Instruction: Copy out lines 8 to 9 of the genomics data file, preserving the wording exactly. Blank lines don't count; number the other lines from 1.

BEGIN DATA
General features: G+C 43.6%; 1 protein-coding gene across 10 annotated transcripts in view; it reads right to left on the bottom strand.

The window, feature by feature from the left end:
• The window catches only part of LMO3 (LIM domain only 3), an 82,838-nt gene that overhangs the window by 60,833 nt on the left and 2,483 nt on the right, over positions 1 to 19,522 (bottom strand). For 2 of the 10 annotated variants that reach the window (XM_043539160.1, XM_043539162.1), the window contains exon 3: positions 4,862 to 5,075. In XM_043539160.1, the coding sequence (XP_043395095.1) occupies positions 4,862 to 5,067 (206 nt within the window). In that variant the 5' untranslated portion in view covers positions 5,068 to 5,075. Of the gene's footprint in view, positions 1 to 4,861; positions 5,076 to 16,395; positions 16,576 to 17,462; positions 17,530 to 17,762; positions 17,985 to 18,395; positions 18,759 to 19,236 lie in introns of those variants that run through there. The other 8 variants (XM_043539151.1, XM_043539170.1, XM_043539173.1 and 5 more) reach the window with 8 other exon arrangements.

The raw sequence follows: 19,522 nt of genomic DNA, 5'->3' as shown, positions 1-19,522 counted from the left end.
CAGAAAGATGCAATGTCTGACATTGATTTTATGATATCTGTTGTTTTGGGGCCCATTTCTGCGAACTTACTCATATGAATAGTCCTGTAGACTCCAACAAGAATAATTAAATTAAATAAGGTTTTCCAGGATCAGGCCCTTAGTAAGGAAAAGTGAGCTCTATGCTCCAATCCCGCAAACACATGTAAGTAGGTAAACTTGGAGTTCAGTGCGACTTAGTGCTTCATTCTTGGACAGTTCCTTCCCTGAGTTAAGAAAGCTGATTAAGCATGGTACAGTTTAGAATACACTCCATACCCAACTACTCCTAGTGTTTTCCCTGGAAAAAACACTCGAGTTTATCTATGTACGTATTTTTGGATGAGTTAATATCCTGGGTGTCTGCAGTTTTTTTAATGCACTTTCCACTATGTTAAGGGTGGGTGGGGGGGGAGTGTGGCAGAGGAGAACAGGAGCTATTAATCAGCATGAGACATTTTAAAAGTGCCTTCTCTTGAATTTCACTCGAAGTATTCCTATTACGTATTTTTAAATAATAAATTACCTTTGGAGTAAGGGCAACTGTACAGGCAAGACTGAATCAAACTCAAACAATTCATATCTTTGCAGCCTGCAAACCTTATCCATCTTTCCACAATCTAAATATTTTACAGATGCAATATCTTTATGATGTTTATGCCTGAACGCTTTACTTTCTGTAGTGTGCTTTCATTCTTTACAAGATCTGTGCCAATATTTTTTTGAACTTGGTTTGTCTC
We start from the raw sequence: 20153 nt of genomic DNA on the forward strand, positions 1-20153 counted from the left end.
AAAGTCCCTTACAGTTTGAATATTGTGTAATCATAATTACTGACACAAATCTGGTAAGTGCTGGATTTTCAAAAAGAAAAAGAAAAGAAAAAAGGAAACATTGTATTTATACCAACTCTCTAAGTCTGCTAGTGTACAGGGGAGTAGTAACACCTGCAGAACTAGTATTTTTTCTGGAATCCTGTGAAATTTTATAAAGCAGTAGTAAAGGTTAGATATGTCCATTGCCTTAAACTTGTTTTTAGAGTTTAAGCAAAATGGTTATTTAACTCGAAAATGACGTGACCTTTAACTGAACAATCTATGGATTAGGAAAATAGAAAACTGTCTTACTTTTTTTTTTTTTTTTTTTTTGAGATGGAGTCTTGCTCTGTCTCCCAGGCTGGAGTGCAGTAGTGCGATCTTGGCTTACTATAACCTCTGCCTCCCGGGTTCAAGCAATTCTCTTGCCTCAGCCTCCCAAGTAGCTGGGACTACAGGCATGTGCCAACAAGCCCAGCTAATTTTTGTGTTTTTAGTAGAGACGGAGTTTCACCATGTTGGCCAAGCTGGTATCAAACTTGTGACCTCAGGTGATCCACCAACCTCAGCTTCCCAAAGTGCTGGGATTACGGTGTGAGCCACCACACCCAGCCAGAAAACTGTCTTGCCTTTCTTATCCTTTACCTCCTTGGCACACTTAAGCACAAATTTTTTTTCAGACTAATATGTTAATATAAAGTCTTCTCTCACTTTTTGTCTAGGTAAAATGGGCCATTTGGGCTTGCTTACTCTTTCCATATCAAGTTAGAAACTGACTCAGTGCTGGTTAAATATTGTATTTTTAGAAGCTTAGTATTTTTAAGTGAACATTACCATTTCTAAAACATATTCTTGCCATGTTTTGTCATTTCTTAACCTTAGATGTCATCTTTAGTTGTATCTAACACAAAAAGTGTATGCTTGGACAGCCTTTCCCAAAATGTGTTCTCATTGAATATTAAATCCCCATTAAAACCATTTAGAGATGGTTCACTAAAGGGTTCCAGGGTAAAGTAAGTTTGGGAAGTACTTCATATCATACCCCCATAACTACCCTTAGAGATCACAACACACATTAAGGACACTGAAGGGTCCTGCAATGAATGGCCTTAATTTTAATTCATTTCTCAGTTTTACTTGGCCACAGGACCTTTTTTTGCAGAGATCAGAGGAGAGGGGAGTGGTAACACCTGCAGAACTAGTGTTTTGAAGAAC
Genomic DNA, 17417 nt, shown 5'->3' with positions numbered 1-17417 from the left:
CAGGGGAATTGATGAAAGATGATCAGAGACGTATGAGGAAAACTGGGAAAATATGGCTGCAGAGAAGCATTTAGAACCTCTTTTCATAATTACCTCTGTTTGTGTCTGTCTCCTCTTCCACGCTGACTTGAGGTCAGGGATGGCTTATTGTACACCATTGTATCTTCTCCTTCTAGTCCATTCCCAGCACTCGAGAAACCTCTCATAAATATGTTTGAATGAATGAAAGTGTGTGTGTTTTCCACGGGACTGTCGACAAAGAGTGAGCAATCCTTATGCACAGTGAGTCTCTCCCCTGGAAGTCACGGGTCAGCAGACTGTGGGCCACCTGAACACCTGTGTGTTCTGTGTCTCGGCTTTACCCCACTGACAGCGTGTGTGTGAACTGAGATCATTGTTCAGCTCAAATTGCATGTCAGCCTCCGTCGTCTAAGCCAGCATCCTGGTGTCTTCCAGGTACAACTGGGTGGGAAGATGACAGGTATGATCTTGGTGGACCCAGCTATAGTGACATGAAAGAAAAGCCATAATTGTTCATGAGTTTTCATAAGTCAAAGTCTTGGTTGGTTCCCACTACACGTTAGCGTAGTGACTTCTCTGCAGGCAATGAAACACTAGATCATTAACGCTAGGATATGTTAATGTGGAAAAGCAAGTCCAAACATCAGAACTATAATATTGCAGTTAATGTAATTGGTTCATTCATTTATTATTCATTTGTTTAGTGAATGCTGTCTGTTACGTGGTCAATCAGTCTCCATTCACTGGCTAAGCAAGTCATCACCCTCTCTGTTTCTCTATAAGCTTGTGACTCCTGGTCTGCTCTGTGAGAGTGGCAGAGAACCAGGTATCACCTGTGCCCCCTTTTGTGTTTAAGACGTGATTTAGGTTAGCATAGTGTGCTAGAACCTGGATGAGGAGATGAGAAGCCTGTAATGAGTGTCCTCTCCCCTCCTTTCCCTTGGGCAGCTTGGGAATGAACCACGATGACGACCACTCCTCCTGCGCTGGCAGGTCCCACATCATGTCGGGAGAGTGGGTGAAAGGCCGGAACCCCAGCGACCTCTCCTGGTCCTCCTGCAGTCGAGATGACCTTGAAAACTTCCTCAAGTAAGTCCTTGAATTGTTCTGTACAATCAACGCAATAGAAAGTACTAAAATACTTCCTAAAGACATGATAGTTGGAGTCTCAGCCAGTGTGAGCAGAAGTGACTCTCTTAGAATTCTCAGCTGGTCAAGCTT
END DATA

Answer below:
Genomic DNA, 17417 nt, shown 5'->3' with positions numbered 1-17417 from the left:
CAGGGGAATTGATGAAAGATGATCAGAGACGTATGAGGAAAACTGGGAAAATATGGCTGCAGAGAAGCATTTAGAACCTCTTTTCATAATTACCTCTGTTTGTGTCTGTCTCCTCTTCCACGCTGACTTGAGGTCAGGGATGGCTTATTGTACACCATTGTATCTTCTCCTTCTAGTCCATTCCCAGCACTCGAGAAACCTCTCATAAATATGTTTGAATGAATGAAAGTGTGTGTGTTTTCCACGGGACTGTCGACAAAGAGTGAGCAATCCTTATGCACAGTGAGTCTCTCCCCTGGAAGTCACGGGTCAGCAGACTGTGGGCCACCTGAACACCTGTGTGTTCTGTGTCTCGGCTTTACCCCACTGACAGCGTGTGTGTGAACTGAGATCATTGTTCAGCTCAAATTGCATGTCAGCCTCCGTCGTCTAAGCCAGCATCCTGGTGTCTTCCAGGTACAACTGGGTGGGAAGATGACAGGTATGATCTTGGTGGACCCAGCTATAGTGACATGAAAGAAAAGCCATAATTGTTCATGAGTTTTCATAAGTCAAAGTCTTGGTTGGTTCCCACTACACGTTAGCGTAGTGACTTCTCTGCAGGCAATGAAACACTAGATCATTAACGCTAGGATATGTTAATGTGGAAAAGCAAGTCCAAACATCAGAACTATAATATTGCAGTTAATGTAATTGGTTCATTCATTTATTATTCATTTGTTTAGTGAATGCTGTCTGTTACGTGGTCAATCAGTCTCCATTCACTGGCTAAGCAAGTCATCACCCTCTCTGTTTCTCTATAAGCTTGTGACTCCTGGTCTGCTCTGTGAGAGTGGCAGAGAACCAGGTATCACCTGTGCCCCCTTTTGTGTTTAAGACGTGATTTAGGTTAGCATAGTGTGCTAGAACCTGGATGAGGAGATGAGAAGCCTGTAATGAGTGTCCTCTCCCCTCCTTTCCCTTGGGCAGCTTGGGAATGAACCACGATGACGACCACTCCTCCTGCGCTGGCAGGTCCCACATCATGTCGGGAGAGTGGGTGAAAGGCCGGAACCCCAGCGACCTCTCCTGGTCCTCCTGCAGTCGAGATGACCTTGAAAACTTCCTCAAGTAAGTCCTTGAATTGTTCTGTACAATCAACGCAATAGAAAGTACTAAAATACTTCCTAAAGACATGATAGTTGGAGTCTCAGCCAGTGTGAGCAGAAGTGACTCTCTTAGAATTCTCAGCTGGTCAAGCTT